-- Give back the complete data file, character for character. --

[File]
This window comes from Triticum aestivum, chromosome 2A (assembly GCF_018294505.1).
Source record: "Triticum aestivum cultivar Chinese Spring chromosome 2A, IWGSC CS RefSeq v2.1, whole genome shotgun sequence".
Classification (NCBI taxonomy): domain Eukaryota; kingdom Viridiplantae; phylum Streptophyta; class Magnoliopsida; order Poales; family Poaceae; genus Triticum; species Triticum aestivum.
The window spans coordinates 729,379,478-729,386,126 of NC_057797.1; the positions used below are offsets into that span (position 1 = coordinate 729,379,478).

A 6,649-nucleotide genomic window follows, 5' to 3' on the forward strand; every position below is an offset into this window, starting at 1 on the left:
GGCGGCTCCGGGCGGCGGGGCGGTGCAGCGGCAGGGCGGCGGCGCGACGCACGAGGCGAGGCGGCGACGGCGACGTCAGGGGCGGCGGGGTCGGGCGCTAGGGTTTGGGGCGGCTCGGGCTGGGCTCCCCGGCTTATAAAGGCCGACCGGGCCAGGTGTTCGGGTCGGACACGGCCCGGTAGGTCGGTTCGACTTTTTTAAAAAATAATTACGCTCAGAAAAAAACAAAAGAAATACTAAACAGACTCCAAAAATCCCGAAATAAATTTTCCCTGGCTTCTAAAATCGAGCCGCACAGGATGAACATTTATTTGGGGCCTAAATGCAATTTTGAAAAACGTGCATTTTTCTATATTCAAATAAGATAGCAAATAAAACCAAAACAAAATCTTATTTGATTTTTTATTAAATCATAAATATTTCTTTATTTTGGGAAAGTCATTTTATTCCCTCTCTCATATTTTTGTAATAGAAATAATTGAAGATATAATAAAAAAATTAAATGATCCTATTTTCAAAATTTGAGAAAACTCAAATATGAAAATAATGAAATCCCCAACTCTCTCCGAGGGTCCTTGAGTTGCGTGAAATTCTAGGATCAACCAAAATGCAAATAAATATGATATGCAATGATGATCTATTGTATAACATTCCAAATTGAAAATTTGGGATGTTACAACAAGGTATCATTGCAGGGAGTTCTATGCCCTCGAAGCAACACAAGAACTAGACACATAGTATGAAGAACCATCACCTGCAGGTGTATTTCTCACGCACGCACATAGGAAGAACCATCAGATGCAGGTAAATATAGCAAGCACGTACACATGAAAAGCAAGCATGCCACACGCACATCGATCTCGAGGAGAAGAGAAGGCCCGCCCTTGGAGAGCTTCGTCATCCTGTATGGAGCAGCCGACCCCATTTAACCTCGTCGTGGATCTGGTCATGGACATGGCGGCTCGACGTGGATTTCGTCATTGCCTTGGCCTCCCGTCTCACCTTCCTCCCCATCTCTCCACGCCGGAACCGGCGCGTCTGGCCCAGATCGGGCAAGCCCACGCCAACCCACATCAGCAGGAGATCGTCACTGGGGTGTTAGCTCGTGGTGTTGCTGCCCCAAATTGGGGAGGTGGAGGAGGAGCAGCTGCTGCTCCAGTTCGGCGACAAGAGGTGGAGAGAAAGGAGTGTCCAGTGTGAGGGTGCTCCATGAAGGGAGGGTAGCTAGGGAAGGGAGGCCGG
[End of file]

This window comes from Triticum aestivum, chromosome 2A (assembly GCF_018294505.1).
Source record: "Triticum aestivum cultivar Chinese Spring chromosome 2A, IWGSC CS RefSeq v2.1, whole genome shotgun sequence".
Classification (NCBI taxonomy): domain Eukaryota; kingdom Viridiplantae; phylum Streptophyta; class Magnoliopsida; order Poales; family Poaceae; genus Triticum; species Triticum aestivum.
The window spans coordinates 729,379,478-729,386,126 of NC_057797.1; the positions used below are offsets into that span (position 1 = coordinate 729,379,478).

A 6,649-nucleotide genomic window follows, 5' to 3' on the forward strand; every position below is an offset into this window, starting at 1 on the left:
GGCGGCTCCGGGCGGCGGGGCGGTGCAGCGGCAGGGCGGCGGCGCGACGCACGAGGCGAGGCGGCGACGGCGACGTCAGGGGCGGCGGGGTCGGGCGCTAGGGTTTGGGGCGGCTCGGGCTGGGCTCCCCGGCTTATAAAGGCCGACCGGGCCAGGTGTTCGGGTCGGACACGGCCCGGTAGGTCGGTTCGACTTTTTTAAAAAATAATTACGCTCAGAAAAAAACAAAAGAAATACTAAACAGACTCCAAAAATCCCGAAATAAATTTTCCCTGGCTTCTAAAATCGAGCCGCACAGGATGAACATTTATTTGGGGCCTAAATGCAATTTTGAAAAACGTGCATTTTTCTATATTCAAATAAGATAGCAAATAAAACCAAAACAAAATCTTATTTGATTTTTTATTAAATCATAAATATTTCTTTATTTTGGGAAAGTCATTTTATTCCCTCTCTCATATTTTTGTAATAGAAATAATTGAAGATATAATAAAAAAATTAAATGATCCTATTTTCAAAATTTGAGAAAACTCAAATATGAAAATAATGAAATCCCCAACTCTCTCCGAGGGTCCTTGAGTTGCGTGAAATTCTAGGATCAACCAAAATGCAAATAAATATGATATGCAATGATGATCTATTGTATAACATTCCAAATTGAAAATTTGGGATGTTACAACAAGGTATCATTGCAGGGAGTTCTATGCCCTCGAAGCAACACAAGAACTAGACACATAGTATGAAGAACCATCACCTGCAGGTGTATTTCTCACGCACGCACATAGGAAGAACCATCAGATGCAGGTAAATATAGCAAGCACGTACACATGAAAAGCAAGCATGCCACACGCACATCGATCTCGAGGAGAAGAGAAGGCCCGCCCTTGGAGAGCTTCGTCATCCTGTATGGAGCAGCCGACCCCATTTAACCTCGTCGTGGATCTGGTCATGGACATGGCGGCTCGACGTGGATTTCGTCATTGCCTTGGCCTCCCGTCTCACCTTCCTCCCCATCTCTCCACGCCGGAACCGGCGCGTCTGGCCCAGATCGGGCAAGCCCACGCCAACCCACATCAGCAGGAGATCGTCACTGGGGTGTTAGCTCGTGGTGTTGCTGCCCCAAATTGGGGAGGTGGAGGAGGAGCAGCTGCTGCTCCAGTTCGGCGACAAGAGGTGGAGAGAAAGGAGTGTCCAGTGTGAGGGTGCTCCATGAAGGGAGGGTAGCTAGGGAAGGGAGGCCGG